Roads upgrade open up Tanzania

Tanzanian President Jakaya Kikwete

TANZANIA IS GEARING  to open up and also link itself with the world for business. A string of road projects prove this point. By the end of February reported Africa development bank,, the country boasted of 15 road upgrade projects totalling 1371kilometers. The projects said the bank, are at various stages of completion. A majority are  more than 50 per cent complete.

 This underscores the seriousness with which Tanzania is taking road construction. Just ten years ago, the country could hardly count four kilometres of tarmac road per 1000 km2.
 That number has now risen to 6.7 km per 1000km2 and is slated to reach 8.9 km by 2016. This will ease economic activity both within the country and across its borders.

The projects are jointly  funded by the government and  donors. The largest financiers are the African development bank and JICA who, in the financial year 2010/11 contributed a combined 29.6 per cent of the US$ 494.51 million invested on roads. The Tanzanian government contributed 64.5 per cent .  

Now African Development Fund (AFD), the soft loan lending window of the African
Development Bank (AfDB) has approved a US$237.1 million for road construction in Tanzania. The project will enhance road linkage in Tanzania, raising paved roads coverage to 8.9 Km per 1000KM2 from the current 6.7 km per 1000KM2. The project will also link the country with her neighbours thus easing road transport, not only in the country, but also in  the region.

The loan forms 65 per cent of the entire project cost estimated at US$360million. Other financiers of the project are: JICA, the Japanese development agency 29 per cent ($105 million) and the government of Tanzania ($18 million).

The project will tarmac 391 KM of road in the Tanzanian network namely: the 188 KM Dodoma -Babati and the 202KM Tunduru-Mangaka-Mtambaswala roads. Both  roads are missing links on the national and regional network. 

The Tunduru-Mangaka-Mtambaswala for instance lies in the Mtwara corridor, the transport hub originating from the Mtwara Port in the South of Tanzania. This corridor is a vital import/.export route for southern Tanzania and the neighbouring countries- Mozambique, Malawi and Zambia. The corridor is part of the SADC Regional Spatial Development Initiative (SDI) whose goal is to “attract private sector investment through adequate, reliable, cost-effective, efficient and seamless transport systems to reduce the cost of doing business,” says the evaluation report.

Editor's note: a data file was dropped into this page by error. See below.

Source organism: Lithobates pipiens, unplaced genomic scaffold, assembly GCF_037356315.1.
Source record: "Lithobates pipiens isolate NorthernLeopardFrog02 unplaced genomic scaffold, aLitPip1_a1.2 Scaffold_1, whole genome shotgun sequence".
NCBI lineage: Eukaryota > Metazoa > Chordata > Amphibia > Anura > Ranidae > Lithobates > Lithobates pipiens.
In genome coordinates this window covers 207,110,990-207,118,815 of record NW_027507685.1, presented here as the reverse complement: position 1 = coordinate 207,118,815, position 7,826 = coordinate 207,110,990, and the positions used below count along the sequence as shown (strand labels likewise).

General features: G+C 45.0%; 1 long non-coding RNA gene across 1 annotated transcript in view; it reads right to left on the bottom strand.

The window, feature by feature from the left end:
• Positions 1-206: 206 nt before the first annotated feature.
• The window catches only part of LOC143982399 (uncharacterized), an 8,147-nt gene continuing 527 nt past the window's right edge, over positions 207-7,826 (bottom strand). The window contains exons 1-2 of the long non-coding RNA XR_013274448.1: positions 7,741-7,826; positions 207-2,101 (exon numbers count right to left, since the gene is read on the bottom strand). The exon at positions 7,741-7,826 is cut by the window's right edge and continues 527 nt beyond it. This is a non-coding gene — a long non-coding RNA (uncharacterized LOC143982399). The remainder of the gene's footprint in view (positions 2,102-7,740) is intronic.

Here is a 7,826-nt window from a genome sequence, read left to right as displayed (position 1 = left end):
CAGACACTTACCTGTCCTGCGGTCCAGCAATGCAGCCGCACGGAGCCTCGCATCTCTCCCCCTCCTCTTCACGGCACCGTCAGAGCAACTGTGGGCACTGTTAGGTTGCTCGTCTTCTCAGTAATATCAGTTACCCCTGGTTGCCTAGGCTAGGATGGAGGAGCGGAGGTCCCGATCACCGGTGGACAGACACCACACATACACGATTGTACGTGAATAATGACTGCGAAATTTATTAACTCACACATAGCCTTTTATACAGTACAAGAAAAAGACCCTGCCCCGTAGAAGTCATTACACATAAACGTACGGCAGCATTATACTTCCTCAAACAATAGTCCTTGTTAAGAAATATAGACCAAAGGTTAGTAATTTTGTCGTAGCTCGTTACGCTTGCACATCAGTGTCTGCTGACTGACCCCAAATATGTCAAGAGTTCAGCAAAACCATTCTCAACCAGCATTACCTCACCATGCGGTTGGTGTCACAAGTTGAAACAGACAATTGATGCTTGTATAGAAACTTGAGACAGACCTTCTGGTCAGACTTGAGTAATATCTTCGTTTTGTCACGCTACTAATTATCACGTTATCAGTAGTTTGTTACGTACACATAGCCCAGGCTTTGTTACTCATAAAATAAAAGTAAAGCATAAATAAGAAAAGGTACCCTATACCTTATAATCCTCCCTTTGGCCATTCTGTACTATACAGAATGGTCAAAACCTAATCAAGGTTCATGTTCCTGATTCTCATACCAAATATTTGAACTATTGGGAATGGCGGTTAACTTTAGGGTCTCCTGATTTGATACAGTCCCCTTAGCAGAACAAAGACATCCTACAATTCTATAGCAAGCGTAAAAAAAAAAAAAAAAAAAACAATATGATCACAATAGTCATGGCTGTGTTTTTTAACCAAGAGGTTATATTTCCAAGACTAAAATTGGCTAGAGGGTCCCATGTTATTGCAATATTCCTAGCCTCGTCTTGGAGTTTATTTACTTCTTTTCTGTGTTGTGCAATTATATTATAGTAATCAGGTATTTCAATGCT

Up in central Tanzania, the Dodoma-Babati road is a section of the trans-Africa highway that links several regions in the country and also links it with her neighbours in the north including Kenya and Ethiopia all the way to Cairo and also the South right up to Cape Town in South Africa.

These sections says the bank's evaluation report, are extensions of other projects that the bank also partially funded. These include Dodoma-Iringa and Tunduru-Namtumbo roads. The Dodoma –Babati section will link with the 260 KM long Iringa-Dodoma road to the south and the 244 KM Arusha-Namanga-Athi-River section to the east. This section is complete and operational

On the Mtwara corridor, the Tunduru-Mangaka-Mtambaswala joins the 193km long Tunduru-Namtumbo road  which links with the road and the Namtumbo-Songea road currently under construction.

Road upgrading opens up isolated areas linking them to centres of economic activity such as markets thus enabling trade which results in poverty reduction. The Tanzanian government has recognised the importance of roads in poverty alleviation in its development blue-print-vision 2025. In addition to developmental benefits, there are also benefits accruing to Motorists and travellers.

The benefits accruing to travelers include the reduction of travel time between destinations. For instance the journey between Dodoma and Babati will be cut by 40 per cent from 5 hours to three hours. Vehicle operating costs on the same road are expected to shrink by 33 per cent from $0.824 per vehicle kilometre to $0.555.

On Tunduru- Mangaka road travel time is expected to shrink to two and a half hour from three and a half hours a 30 per cent reduction. Vehicle operating costs on the same road are expected to shrink by 41per cent from $0.877 per vehicle kilometre to $0.516. Travel time between Tunduru and Mtambaswala is expected to shrink by 33 per cent to one hour from one and a half hours while vehicle operating costs will be cut by 43 per cent to $0.54 from $0.949. Apparently, this section is one of the most expensive sections to operate a vehicle in Tanzania.

The bank’s report says that it has mitigated the problem of delays in implementation of the projects by advance contracting to facilitate procurement and timely award of contracts. In effect, the projects that are expected to begin in 2013 and be completed within three years will start on time. A frequent traveller on Tanzanian roads has confirmed that there is some activity on the Dodoma -Babati road


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